Whenever he got to the station house as late as he had the night before, Wooldridge just slipped down to the basement storeroom and made a bed for himself. He was lounging on a laundry bag when the telephone bell rang upstairs. Wooldridge was oblivious, lost deep in thought. He had just started his customary, semi-annual inspection of his seventy-five disguises. Something looked peculiar about the cattleman disguise. There were gaps in the chaps. He lifted the cowpoke suit out to get a better view of the bare spots as Sergeant Callahan came puffing down the rickety stairs. The mayor wants you to put a lid on some pack of strong arm women, Cliff! Did you see the morning Trib? They robbed some Unitarian minister from Hamburg of seven hundred dollars! Men who go with strange women into alleys are really looking for it, in my opinion, but. . .the Mayor's about ready to have seizures! All he cares about is tourism being ruined. The desk sergeant's ruddy, hairless dome glistened with sweat as his anxious voice went on. Splotchy flames from a single gas jet tossed eerie shadows on Callahan's face, making him look a bit like a jack-o-lantern. Wooldridge's face was half obscured. He didn't bother to turn toward Callahan, but flicked his finger at something on the pair of chaps in his hand. Shapes took flight. "Why does it have to be The Wealthy Cattleman? Tell me that!" Wooldridge asked no one in particular.
"Didn't you hear what I just said? Cliff, wake up! The mayor. . .he wants those women arrested or you're out on your ear!" But Wooldridge just continued looking at the disguise in his hand. The gaslight rippled across both mens' faces and down the chaps, which Wooldridge held out before him. That cattleman outfit had been his good luck piece. The first one of his disguises that fooled anybody. Ladies of ill-repute usually fell for the chaps and long white beard. Prior to his arresting them, that is. Wooldridge shook the chaps, again. A cloud of greenish moths fluttered into Callahan's gaping mouth before he thought to clamp his teeth. He spat out a moth, honked at his nose, and cursed.
"Damn it! One more time is all I'm going to say it! What he said, Cliff. . .he said that things had better get back under control in the Levee and elsewhere or he'll have your hide stretched across his office door as a trophy!" Callahan scurried back up the stairs to get back to his racing forms and away from the moths.
Wooldridge swished at some moths with his right hand. Ingratitude such as this came as both a shock and a surprise. What about the opium dens he had personally infiltrated? He smiled fondly at the Chinese Peddler costume on his rack. And how about the Sunday School bunko racket he had squelched? What were they? Nothing? Wooldridge's lower lip drew out into a pout. He sat down on a crate, put his chin onto his hand, and began planning his next move. What a switch. He had gotten up feeling good about his work and the book he had written. The mayor probably didn't know how well that baby was selling. No other detective had done as much as he had, and it was all there, documented: seventy-five disguises, hundreds of arrests, tens of thousands of dollars in recovered property. Maybe he shouldn't have gone so far in the book as to claim that he had cleaned all the razor-slashing females out of Chicago. Still, those were a great ten pages of endorsements from police officials at the front of the book. And the title was a real stroke of genius. Vampires Exposed: Ferreting Out the Female Grafters. . .Wooldridge stopped musing about the book with a snap. Blasted book only hit the stalls a few weeks ago and now they were back? Blast them! Where were they coming from?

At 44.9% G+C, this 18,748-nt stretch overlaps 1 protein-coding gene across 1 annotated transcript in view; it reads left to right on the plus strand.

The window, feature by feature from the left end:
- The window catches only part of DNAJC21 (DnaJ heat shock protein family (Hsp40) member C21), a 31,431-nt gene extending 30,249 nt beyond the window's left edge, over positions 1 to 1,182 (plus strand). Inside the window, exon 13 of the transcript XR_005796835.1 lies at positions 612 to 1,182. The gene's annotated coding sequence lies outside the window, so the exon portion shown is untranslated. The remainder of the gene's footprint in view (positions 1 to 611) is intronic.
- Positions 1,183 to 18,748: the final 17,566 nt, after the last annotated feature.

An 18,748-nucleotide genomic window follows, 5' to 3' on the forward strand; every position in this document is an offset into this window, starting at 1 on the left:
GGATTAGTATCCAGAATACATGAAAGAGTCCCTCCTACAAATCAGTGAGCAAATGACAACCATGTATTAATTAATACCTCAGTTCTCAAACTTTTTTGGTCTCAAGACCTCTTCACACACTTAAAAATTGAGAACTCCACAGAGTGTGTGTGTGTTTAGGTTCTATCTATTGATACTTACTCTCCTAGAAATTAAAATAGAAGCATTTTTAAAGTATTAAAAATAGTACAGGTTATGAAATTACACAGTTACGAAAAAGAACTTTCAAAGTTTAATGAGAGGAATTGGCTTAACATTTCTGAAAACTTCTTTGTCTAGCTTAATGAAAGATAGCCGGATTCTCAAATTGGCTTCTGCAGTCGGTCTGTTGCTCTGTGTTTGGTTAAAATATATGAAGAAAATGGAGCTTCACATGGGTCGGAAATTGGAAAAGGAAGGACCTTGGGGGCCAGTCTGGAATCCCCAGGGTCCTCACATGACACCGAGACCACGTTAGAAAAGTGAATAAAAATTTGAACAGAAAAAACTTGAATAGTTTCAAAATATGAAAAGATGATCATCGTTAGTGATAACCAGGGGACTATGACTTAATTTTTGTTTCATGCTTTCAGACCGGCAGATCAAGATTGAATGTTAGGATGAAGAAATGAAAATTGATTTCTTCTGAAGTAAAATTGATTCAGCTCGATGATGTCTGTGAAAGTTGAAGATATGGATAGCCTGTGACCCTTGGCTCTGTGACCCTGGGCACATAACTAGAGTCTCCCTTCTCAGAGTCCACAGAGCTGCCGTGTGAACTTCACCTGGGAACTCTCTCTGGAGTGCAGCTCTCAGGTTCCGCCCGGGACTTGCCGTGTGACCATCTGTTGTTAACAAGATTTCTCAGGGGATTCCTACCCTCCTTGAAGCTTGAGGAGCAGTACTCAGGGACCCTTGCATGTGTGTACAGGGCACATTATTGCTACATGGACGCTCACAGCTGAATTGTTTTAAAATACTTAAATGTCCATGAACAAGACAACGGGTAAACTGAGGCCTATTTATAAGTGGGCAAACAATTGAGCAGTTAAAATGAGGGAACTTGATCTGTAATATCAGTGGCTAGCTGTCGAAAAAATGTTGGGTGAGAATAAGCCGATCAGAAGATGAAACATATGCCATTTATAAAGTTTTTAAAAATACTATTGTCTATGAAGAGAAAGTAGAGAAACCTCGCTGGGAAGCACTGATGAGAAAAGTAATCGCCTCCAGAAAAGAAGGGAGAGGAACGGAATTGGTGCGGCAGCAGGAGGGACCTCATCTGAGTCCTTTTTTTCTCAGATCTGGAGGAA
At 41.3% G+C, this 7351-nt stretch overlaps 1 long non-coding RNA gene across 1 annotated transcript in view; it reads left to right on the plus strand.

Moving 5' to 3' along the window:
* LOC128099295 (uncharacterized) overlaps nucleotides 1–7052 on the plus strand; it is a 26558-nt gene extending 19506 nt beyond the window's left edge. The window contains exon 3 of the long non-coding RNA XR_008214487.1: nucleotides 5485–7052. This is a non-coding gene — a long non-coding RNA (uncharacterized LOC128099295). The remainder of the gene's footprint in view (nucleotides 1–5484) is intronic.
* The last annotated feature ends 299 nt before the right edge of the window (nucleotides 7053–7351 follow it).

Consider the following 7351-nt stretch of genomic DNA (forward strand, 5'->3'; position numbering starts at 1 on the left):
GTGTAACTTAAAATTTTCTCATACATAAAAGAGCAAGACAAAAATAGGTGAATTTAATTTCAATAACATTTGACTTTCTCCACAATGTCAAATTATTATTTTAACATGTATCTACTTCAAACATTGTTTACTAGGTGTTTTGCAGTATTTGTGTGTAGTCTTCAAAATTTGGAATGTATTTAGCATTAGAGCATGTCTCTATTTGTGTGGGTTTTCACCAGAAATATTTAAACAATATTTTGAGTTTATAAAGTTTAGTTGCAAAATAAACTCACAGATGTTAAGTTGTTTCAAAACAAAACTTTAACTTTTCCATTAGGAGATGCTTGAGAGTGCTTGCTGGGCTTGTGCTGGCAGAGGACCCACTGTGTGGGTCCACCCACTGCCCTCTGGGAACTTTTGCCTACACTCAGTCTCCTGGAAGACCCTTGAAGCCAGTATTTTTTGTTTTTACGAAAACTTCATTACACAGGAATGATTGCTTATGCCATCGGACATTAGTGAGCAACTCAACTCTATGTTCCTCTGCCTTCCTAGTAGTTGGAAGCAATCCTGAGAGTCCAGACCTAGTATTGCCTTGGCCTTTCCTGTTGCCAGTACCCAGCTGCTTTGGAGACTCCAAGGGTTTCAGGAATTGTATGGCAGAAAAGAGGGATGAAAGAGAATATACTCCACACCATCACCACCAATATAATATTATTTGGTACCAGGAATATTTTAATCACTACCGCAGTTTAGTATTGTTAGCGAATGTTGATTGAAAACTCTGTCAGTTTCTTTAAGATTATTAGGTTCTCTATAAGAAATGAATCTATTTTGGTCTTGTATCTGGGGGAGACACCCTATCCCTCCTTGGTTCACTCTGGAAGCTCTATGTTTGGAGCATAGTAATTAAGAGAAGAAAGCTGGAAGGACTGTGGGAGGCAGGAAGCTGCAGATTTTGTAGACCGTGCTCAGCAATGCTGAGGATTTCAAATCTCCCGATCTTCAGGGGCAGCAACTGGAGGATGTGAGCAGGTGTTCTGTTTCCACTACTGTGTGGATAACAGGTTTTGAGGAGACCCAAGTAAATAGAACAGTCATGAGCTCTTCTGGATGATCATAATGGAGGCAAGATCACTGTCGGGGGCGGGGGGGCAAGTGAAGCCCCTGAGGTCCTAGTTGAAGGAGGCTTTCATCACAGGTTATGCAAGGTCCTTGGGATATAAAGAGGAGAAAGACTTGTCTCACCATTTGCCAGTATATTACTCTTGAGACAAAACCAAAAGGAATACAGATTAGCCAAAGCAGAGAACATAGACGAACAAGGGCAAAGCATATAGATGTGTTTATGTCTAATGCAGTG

Wooldridge's thoughts flew to Mary Hastings' brothel at 144 Custom House Place. He surveyed his fine disguise collection and decided upon The Tramp, his second favorite disguise. A stakeout at Mary Hastings.' Yes. The Tramp would do. No one would see him. They would be distracted by the rowdy goings-on. Mary's girls were too vicious and depraved to be found in any of the more regulated houses. He boys on the beat were always being called over to break up some kind of ruckus at Mary Hastings'. Mary might well have a finger in this pie. She was as good a guess as any, though, and his job depended on some break-through. Wooldridge wished that Mary was behind this crime wave and that he could catch her at it. There weren't too many madams that Wooldridge actually hated. He hated Mary Hastings. But he enjoyed being a thorn in her side. He did that by camping around her brothel—usually in the cattleman suit—just to observe the comings and goings of her population of girls. Among the youngest girls there were often very few goings out, since Mary kept these prisoners in their rooms with no street clothing. When Wooldridge caught sight of an exceptionally young-looking face at a window, he would stage a raid. He began pulling on the tramp suit and prepared to go.